Government of Spring Hill faces ransomware attack

City’s computer system was infected with ransomware via corrupted e-mail

The government of Spring Hill city is demanded to pay a $250 000 ransom

Reporters have announced about the recent cyber attack in Spring Hill city that locked the government’s computer system. It seems that the employee opened an infected e-mail message containing a malicious attachment and manually installed ransomware on the network.[1]

City administrator Victor Lay confirms:

We received a ransomware attack Friday evening that ended up going in and locking our servers. It affected all of our departments, and we have been in recovery mode ever since.

It is still unknown which ransomware virus infected the system. However, all necessary files and documents are encrypted[2] with a powerful cipher and hackers insist on paying $250 000 to recover the information.

Despite that, the government of Spring Hill’s city is not following the rules of attackers and employing certified IT technicians to retrieve data from backups[3]:

We're working through it. Obviously, we chose not to pay the ransom. We're working through the system and it's going to take us a few days to get things all back to normal, but we're getting there.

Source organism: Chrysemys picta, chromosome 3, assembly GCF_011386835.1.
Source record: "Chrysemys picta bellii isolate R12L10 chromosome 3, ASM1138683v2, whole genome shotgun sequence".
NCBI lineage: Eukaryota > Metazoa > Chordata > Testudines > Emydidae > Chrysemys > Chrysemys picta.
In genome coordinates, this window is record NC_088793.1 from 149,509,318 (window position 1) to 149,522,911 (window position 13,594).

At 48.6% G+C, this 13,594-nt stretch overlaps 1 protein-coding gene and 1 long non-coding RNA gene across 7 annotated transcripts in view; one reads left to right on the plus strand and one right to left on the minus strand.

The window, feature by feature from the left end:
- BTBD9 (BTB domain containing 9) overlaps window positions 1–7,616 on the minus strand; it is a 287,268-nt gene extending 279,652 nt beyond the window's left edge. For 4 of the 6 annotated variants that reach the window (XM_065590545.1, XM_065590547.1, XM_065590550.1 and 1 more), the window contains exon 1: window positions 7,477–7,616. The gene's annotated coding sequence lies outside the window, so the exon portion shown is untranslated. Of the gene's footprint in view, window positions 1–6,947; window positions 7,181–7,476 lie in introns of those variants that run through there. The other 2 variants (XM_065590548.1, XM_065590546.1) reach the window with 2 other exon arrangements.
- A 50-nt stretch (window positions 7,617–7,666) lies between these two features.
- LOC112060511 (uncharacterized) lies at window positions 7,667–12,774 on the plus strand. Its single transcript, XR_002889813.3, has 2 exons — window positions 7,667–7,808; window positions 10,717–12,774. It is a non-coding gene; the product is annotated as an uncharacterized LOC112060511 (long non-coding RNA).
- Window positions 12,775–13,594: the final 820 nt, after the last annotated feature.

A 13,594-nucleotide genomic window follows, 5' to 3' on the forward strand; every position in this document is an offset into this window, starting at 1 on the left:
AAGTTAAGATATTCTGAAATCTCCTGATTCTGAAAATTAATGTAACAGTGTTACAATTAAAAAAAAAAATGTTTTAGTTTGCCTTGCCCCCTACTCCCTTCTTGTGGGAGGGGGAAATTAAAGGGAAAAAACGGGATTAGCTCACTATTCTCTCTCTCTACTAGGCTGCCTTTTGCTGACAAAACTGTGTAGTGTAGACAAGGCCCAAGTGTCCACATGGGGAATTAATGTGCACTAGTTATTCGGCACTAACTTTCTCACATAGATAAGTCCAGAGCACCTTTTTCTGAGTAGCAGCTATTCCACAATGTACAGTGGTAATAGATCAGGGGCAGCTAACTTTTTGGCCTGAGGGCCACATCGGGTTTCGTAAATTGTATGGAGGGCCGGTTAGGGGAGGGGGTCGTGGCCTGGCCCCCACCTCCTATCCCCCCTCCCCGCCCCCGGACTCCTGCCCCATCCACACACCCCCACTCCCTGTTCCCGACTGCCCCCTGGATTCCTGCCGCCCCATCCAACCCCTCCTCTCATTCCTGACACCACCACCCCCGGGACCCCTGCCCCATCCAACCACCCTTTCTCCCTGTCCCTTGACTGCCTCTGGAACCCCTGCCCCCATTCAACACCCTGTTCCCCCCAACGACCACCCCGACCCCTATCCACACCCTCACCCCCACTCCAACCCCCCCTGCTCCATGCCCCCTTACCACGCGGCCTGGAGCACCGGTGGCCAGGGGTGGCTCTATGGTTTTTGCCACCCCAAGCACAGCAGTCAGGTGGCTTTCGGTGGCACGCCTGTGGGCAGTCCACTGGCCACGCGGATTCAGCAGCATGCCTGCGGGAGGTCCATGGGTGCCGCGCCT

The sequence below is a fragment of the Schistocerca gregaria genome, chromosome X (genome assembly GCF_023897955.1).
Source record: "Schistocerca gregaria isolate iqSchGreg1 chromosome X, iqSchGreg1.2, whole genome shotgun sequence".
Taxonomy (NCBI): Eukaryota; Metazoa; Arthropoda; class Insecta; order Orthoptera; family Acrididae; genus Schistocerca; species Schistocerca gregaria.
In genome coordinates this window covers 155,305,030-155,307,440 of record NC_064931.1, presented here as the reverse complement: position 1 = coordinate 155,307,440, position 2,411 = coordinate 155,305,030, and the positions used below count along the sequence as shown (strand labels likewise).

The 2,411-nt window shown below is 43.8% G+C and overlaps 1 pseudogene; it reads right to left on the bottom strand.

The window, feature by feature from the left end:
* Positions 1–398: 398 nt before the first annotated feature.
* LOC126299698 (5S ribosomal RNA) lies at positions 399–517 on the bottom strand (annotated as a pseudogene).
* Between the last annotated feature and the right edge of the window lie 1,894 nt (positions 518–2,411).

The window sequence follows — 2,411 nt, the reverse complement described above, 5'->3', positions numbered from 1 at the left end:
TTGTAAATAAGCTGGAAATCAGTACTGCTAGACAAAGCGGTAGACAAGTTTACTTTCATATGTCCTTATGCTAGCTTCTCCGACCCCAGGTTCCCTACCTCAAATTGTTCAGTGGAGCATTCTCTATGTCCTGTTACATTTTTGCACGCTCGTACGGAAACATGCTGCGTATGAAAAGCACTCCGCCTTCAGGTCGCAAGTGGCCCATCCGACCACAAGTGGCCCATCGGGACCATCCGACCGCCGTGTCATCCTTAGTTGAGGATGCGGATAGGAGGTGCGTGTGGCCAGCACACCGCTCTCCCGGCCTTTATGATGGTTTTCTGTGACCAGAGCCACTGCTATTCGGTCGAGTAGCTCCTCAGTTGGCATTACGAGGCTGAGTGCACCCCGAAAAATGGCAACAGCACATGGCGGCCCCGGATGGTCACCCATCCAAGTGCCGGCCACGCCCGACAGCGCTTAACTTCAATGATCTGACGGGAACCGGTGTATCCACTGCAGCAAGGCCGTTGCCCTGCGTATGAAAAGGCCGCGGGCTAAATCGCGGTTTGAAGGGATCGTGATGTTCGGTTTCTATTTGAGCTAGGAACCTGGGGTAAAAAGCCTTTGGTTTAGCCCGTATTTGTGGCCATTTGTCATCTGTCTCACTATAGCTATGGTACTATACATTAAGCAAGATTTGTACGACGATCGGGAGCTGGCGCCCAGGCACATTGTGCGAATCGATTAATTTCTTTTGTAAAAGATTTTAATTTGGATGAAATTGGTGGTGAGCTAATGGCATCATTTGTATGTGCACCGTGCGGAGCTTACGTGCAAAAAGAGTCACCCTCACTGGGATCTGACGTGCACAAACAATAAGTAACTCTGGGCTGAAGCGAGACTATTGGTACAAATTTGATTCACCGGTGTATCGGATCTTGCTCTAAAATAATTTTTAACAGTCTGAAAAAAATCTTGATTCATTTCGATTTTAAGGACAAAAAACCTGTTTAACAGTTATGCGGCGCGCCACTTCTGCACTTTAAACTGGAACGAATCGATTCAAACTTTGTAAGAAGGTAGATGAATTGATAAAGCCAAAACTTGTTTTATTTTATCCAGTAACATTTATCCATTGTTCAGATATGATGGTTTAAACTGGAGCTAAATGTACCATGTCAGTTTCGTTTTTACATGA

Residents of Spring Hill city are not able to make online payments

Since all city’s servers are blocked, the administration is not able to accept or make any online payments. Thus, people who want to pay their bills or fines have to do it in person in check or cash. Also, there is a possibility to pay these fees via the night depository[4] that is located in front of the city hall.

Meanwhile, governmental authorities were forced to work in an old-fashioned way[5] to avoid further damage:

“We've now been able to, at least minimally, conduct business, although the manual system of paper and pencil seems to work pretty well against those kinds of things.”

Luckily, any personal information of the residents is not stolen

Representatives of Spring Hill city say that the is no reliable information that any personal data is at risk. Therefore, the town keeps restoring corrupted servers and hopes to get back on track as soon as possible.

About the author
Olivia Morelli
Olivia Morelli - Ransomware analyst

Olivia Morelli is News Editor at She covers topics such as computer protection, latest malware trends, software vulnerabilities, data breaches, and more.

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